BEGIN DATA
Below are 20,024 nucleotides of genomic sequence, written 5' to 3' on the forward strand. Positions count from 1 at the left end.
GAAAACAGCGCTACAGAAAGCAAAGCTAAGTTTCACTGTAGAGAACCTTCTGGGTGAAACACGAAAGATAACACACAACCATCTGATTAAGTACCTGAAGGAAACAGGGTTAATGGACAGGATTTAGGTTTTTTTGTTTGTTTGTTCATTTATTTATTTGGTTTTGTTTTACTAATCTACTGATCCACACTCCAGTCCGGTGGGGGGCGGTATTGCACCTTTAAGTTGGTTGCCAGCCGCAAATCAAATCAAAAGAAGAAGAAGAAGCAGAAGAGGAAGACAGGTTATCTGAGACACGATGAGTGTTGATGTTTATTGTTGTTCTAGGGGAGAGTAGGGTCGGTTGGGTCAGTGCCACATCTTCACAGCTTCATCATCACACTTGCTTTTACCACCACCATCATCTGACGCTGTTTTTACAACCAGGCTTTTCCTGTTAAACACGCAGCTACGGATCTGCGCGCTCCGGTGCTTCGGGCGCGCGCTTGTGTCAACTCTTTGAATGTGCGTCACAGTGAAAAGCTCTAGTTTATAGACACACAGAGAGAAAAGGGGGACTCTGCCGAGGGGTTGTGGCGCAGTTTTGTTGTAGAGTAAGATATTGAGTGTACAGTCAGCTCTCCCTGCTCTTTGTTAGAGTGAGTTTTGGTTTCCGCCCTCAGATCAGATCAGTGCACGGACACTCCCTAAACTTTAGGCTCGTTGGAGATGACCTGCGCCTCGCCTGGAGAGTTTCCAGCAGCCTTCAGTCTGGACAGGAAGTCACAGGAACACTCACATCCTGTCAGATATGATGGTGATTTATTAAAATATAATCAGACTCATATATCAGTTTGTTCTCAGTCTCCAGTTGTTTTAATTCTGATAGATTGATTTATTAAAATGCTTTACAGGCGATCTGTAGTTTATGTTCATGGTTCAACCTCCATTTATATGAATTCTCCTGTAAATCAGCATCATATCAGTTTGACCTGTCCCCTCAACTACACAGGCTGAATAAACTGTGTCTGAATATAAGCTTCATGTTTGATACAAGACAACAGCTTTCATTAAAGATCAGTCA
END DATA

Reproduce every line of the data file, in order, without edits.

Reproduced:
Below are 20,024 nucleotides of genomic sequence, written 5' to 3' on the forward strand. Positions count from 1 at the left end.
GAAAACAGCGCTACAGAAAGCAAAGCTAAGTTTCACTGTAGAGAACCTTCTGGGTGAAACACGAAAGATAACACACAACCATCTGATTAAGTACCTGAAGGAAACAGGGTTAATGGACAGGATTTAGGTTTTTTTGTTTGTTTGTTCATTTATTTATTTGGTTTTGTTTTACTAATCTACTGATCCACACTCCAGTCCGGTGGGGGGCGGTATTGCACCTTTAAGTTGGTTGCCAGCCGCAAATCAAATCAAAAGAAGAAGAAGAAGCAGAAGAGGAAGACAGGTTATCTGAGACACGATGAGTGTTGATGTTTATTGTTGTTCTAGGGGAGAGTAGGGTCGGTTGGGTCAGTGCCACATCTTCACAGCTTCATCATCACACTTGCTTTTACCACCACCATCATCTGACGCTGTTTTTACAACCAGGCTTTTCCTGTTAAACACGCAGCTACGGATCTGCGCGCTCCGGTGCTTCGGGCGCGCGCTTGTGTCAACTCTTTGAATGTGCGTCACAGTGAAAAGCTCTAGTTTATAGACACACAGAGAGAAAAGGGGGACTCTGCCGAGGGGTTGTGGCGCAGTTTTGTTGTAGAGTAAGATATTGAGTGTACAGTCAGCTCTCCCTGCTCTTTGTTAGAGTGAGTTTTGGTTTCCGCCCTCAGATCAGATCAGTGCACGGACACTCCCTAAACTTTAGGCTCGTTGGAGATGACCTGCGCCTCGCCTGGAGAGTTTCCAGCAGCCTTCAGTCTGGACAGGAAGTCACAGGAACACTCACATCCTGTCAGATATGATGGTGATTTATTAAAATATAATCAGACTCATATATCAGTTTGTTCTCAGTCTCCAGTTGTTTTAATTCTGATAGATTGATTTATTAAAATGCTTTACAGGCGATCTGTAGTTTATGTTCATGGTTCAACCTCCATTTATATGAATTCTCCTGTAAATCAGCATCATATCAGTTTGACCTGTCCCCTCAACTACACAGGCTGAATAAACTGTGTCTGAATATAAGCTTCATGTTTGATACAAGACAACAGCTTTCATTAAAGATCAGTCA